There are certain situations in which you shouldn't take Strattera. If you or your child has any of the following conditions, you should inform your healthcare provider before taking Strattera:

  • Allergy to Strattera or any of its components.
  • Narrow angle glaucoma (a condition that causes increased pressure in the eyes and can lead to blindness).
  • Treatment with a type of medication called monoamine oxidase inhibitors (MAOIs), such as Nardil® (phenelzine), Parnate® (tranylcypromine), Marplan® (isocarboxazid) or Emsam® (selegeline transdermal system) within 14 days of starting Strattera.
  • An adrenal problem called pheochromocytoma or a history of this condition.
  • Severe heart disease.

What are the side effects of Strattera?

The most common side effects in children and adolescents are:

  • Upset stomach (e.g., nausea, vomiting).
  • Decreased appetite, which may cause weight loss.
  • Nausea.
  • Dizziness.
  • Headache.
  • Mood swings.
  • Insomnia.
  • Drowsiness.
  • Abdominal pain.

The most common side effects in adults are:

  • Constipation.
  • Dry mouth.
  • Insomnia.
  • Erectile dysfunction.
  • Urinary tract abnormalities (e.g., trouble passing urine, pain with urination).
  • Painful menstruation.
  • Hot flashes.

These side effects can be significant and may require stopping the medication.

However in most cases, these side effects are generally not severe. Only a very small percentage of patients needed to stop Strattera due to side effects experienced during clinical trials.

Allergic reactions to Strattera are rare but do occur, usually as swelling or hives. Tell your provider right away if you or your family member taking Strattera develops a skin rash, swelling, hives or other allergic symptoms.

There have been reports of slightly decreased growth in children and teens taking Strattera. It's recommended that children and adolescents be observed, measured and weighed periodically while on Strattera.

Strattera should be stopped if you have signs of jaundice — yellowing of the skin or whites of the eyes. Jaundice is a sign of liver damage. Itching, right upper belly pain, dark urine and unexplained flu-like symptoms may also be signs of liver injury. If blood tests show evidence of liver damage, stop taking Strattera.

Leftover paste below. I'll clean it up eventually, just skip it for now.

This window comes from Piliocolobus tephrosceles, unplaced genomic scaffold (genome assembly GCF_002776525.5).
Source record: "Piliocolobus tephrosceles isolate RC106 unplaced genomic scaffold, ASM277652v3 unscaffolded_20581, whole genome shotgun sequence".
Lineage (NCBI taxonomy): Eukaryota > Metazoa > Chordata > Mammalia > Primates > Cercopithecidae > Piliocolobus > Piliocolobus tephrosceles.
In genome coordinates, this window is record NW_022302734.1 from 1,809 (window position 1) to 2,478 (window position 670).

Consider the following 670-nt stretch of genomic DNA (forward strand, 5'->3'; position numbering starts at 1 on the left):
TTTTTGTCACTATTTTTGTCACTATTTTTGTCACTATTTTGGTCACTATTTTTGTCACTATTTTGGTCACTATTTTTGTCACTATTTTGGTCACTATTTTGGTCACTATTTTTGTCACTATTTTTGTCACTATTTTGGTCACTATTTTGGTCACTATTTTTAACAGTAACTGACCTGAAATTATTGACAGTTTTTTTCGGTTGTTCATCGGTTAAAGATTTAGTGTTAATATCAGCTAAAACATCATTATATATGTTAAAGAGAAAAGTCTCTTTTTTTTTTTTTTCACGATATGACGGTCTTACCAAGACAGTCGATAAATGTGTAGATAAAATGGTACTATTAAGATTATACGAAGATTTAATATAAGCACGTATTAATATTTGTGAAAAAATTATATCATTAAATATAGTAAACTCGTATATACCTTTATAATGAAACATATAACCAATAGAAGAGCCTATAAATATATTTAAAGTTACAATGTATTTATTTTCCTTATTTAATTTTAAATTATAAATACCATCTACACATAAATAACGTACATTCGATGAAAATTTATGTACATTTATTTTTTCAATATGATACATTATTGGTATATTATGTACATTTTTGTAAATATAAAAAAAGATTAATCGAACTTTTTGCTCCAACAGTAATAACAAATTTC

Strattera can increase suicidal thinking in teens who take the drug. Patients should be monitored for suicidal thoughts and actions while taking Strattera®.

Strattera can cause serious heart-related complications (e. g., heart attack, stroke), high blood pressure and increased heart rate especially if you have a history of heart and/or vessel disease and/or irregular heart rate. Therefore, patients should be evaluated for heart disease prior to starting Strattera and be monitored for changes in blood pressure and heart rate during therapy.

Strattera should be discontinued if symptoms of psychosis (such as hearing voices, believing things that are not true, being suspicious) or mania occur.

Aggressive or hostile behavior may occur. Therefore, monitoring for this type of behavior during Strattera therapy is recommended.

This is not a complete list of all side effects. If you have questions about side effects, please contact your healthcare provider.

Be sure to tell your healthcare provider:

  • If you are nursing, pregnant or plan to become pregnant.
  • If you are taking or plan to take any prescription drugs (especially antidepressants or other psychiatric medicines, blood pressure medicines, linezolid or methylene blue), dietary supplements, herbal medicines or nonprescription medications (especially cough and cold medicines that contain decongestants or nonsteroidal anti-inflammatory medicines like ibuprofen or naproxen).
  • If you have any past or present medical problems, including high blood pressure, seizures, heart disease, glaucoma or liver or kidney disease.
  • If you have a history of drug or alcohol abuse or dependency or if you have had mental health problems, including depression, manic depression or psychosis.
  • If you have had any liver problems or jaundice in the past.
  • If you become agitated or irritable or if you develop ideas of hurting yourself.

Take Strattera exactly as prescribed by your healthcare provider. It's usually taken once or twice a day and may be taken with or without food. Your physician may adjust the dose until it's correct for you or your child. No specific laboratory testing is required while taking Strattera. It may be used for extended or long-term treatment as long as there are periodic evaluations with your healthcare provider.

Is antidepressant therapy used to treat ADHD?

Several types of antidepressant drugs can be used to treat ADHD. Antidepressant therapy for ADHD is sometimes used as the treatment of choice for children or adults who have ADHD and depression.

Antidepressants, however, are generally not as effective as stimulants or Strattera at improving attention span and concentration.

Antidepressants used for treating ADHD include the following:

  • Tricyclic antidepressants, such as Pamelor™ (nortriptyline), Tofranil® (imipramine) and Norpramin® (desipramine) have been shown to be helpful in children and adults with ADHD, but they can cause some unpleasant side effects, such as dry mouth, constipation or urinary problems. They are also relatively inexpensive.
  • Wellbutrin® (bupropion), a different type of antidepressant, has been found to be effective in treating ADHD in adults and children. It's generally well-tolerated, but it also has some side effects that may be a problem for some people who have anxiety, headaches or seizures.